Wild parakeets, escapees from pet stores and pet shipments, have set up housekeeping in cities from Los Angeles to Montreal, London to Madrid. In San Francisco, former rock guitarist Mark Bittner near a colony of red-headed parakeets, that have been living in Telegraph Hill since the 1990s. They were imported from Ecuador and Peru and either were released or escaped. Bittner has gotten to know them personally.
One of them he calls Scrapper, because he’s been henpecked for years by a mate who plucked out all his breast feathers, until he finally left her and took up with a younger female. There’s Fanny, who sits on his shoulder and take seeds from his mouth. “Generally the birds are pretty popular,” Bittner says. “They are colorful, noisy and funny. They do a lot of acrobatics, things you don’t usually think of a bird as doing. They hang upside down from the power lines. They chase each other and fight. Yet they also make devoted pairs. You often see them preening each other and being, well, ‘lovey dovey.’ People enjoy seeing all of that.”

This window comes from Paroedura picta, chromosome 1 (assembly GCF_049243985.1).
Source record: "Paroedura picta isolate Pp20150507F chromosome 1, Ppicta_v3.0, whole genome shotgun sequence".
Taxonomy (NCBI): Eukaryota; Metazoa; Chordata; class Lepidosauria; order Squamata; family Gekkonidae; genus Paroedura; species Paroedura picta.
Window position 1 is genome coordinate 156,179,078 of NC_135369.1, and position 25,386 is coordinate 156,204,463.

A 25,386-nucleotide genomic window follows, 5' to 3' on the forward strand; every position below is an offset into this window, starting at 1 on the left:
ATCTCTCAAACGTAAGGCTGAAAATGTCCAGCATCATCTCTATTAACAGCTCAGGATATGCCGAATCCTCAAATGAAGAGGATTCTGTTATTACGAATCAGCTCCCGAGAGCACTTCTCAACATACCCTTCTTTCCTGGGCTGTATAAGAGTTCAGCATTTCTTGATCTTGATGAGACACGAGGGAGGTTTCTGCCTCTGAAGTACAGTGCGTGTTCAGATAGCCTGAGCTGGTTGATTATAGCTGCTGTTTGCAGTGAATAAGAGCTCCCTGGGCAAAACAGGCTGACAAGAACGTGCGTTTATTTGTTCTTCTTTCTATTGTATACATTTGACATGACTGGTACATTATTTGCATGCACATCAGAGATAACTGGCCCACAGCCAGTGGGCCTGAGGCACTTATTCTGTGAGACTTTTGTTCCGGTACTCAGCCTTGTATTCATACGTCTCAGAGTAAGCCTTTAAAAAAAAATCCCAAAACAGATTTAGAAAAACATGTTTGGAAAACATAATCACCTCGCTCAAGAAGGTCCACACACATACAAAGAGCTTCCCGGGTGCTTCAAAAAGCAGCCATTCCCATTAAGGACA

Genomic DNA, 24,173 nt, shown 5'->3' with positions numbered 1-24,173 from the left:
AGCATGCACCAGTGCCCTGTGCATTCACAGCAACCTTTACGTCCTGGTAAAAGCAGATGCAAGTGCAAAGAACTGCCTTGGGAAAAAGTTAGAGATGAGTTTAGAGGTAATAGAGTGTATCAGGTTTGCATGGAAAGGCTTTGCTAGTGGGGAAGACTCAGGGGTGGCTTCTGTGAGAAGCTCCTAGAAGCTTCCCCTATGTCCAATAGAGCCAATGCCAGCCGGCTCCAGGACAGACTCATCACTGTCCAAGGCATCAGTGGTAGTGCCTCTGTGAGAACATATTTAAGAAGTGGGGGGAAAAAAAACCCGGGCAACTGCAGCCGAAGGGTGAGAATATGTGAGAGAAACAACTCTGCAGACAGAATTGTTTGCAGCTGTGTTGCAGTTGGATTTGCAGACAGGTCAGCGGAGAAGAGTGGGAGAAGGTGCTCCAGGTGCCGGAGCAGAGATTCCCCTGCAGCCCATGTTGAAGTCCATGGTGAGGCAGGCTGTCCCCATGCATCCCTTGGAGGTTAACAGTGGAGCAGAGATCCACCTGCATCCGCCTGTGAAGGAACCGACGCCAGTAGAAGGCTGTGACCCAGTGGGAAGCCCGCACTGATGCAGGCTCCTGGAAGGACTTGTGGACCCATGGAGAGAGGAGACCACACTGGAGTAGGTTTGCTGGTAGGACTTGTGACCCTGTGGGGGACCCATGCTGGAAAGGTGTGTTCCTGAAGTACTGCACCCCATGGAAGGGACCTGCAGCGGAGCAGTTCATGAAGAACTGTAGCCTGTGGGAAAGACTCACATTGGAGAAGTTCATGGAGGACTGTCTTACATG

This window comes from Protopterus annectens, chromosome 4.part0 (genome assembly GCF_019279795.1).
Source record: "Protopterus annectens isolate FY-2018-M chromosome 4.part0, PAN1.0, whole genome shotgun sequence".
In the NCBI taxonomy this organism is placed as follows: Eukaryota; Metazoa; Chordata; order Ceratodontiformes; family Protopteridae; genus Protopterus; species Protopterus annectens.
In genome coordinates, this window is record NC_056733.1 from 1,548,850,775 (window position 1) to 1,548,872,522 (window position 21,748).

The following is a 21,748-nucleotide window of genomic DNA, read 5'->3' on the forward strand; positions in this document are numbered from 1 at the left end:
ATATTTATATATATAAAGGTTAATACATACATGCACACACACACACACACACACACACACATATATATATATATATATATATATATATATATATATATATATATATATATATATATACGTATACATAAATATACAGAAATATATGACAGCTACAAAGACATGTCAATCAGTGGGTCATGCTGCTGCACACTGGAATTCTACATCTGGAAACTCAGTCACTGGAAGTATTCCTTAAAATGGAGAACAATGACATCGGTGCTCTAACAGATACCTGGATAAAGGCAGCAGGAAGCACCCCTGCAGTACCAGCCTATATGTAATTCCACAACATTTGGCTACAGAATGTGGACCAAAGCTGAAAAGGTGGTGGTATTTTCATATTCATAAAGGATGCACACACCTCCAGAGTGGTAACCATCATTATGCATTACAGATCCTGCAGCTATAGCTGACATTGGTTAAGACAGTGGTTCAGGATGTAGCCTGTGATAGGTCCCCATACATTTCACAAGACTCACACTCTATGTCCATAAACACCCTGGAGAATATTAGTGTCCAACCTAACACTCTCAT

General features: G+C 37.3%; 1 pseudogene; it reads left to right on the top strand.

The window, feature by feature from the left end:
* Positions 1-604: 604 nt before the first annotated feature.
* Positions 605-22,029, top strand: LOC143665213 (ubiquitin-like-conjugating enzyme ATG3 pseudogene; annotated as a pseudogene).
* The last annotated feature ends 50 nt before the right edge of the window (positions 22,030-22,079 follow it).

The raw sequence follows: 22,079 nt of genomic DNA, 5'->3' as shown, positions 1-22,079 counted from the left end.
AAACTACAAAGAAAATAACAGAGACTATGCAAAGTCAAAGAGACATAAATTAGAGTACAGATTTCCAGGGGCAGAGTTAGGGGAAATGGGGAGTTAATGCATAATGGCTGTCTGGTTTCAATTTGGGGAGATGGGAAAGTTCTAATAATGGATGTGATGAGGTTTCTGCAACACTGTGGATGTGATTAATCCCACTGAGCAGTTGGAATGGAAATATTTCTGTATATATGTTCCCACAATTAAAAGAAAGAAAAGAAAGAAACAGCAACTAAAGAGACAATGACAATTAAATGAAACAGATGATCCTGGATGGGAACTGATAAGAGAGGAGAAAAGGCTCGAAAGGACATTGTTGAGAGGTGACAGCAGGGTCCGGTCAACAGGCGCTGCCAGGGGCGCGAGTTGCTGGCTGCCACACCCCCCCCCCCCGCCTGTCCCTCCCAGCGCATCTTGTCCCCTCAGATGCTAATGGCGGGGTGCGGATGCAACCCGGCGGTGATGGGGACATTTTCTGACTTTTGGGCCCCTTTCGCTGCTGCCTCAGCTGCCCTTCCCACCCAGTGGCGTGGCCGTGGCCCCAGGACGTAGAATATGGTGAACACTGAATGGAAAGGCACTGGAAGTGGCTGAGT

The flock now has 85 birds, and is getting bigger each year. In other cities, parakeet colonies are even bigger. In Bakersfield, California, there are over 1,000 ring-necked parakeets, that are native to India and sub-Saharan Africa. They probably came to Bakersfield after a storm destroyed their aviary in 1977. Alison Sheehey has studied them since 1998. She says, “Many urban plants are from tropical to subtropical climates. This established a habitat for the birds long before they took up residence. There are also plenty of backyard fruit and nut trees that keep them well fed.”
In London, these parakeets have been around for 30 years. In 1996, there were 1,500 of them, but now there are 7,000. In the fall of 2002, a parakeet flock stripped a vineyard on the outskirts of London of its grapes. “It would have been a really fantastic year,” says the vinyard’s Teige O’Brien. “But we ended up with just 500 bottles of red wine. The parakeets seem to be immune to scarecrows, things that go bang and all the other bird-scaring devices. I suspect this is going to be an annual problem.”
Rupert Sheldrake has studied a psychic parrot, as well as dogs with ESP.
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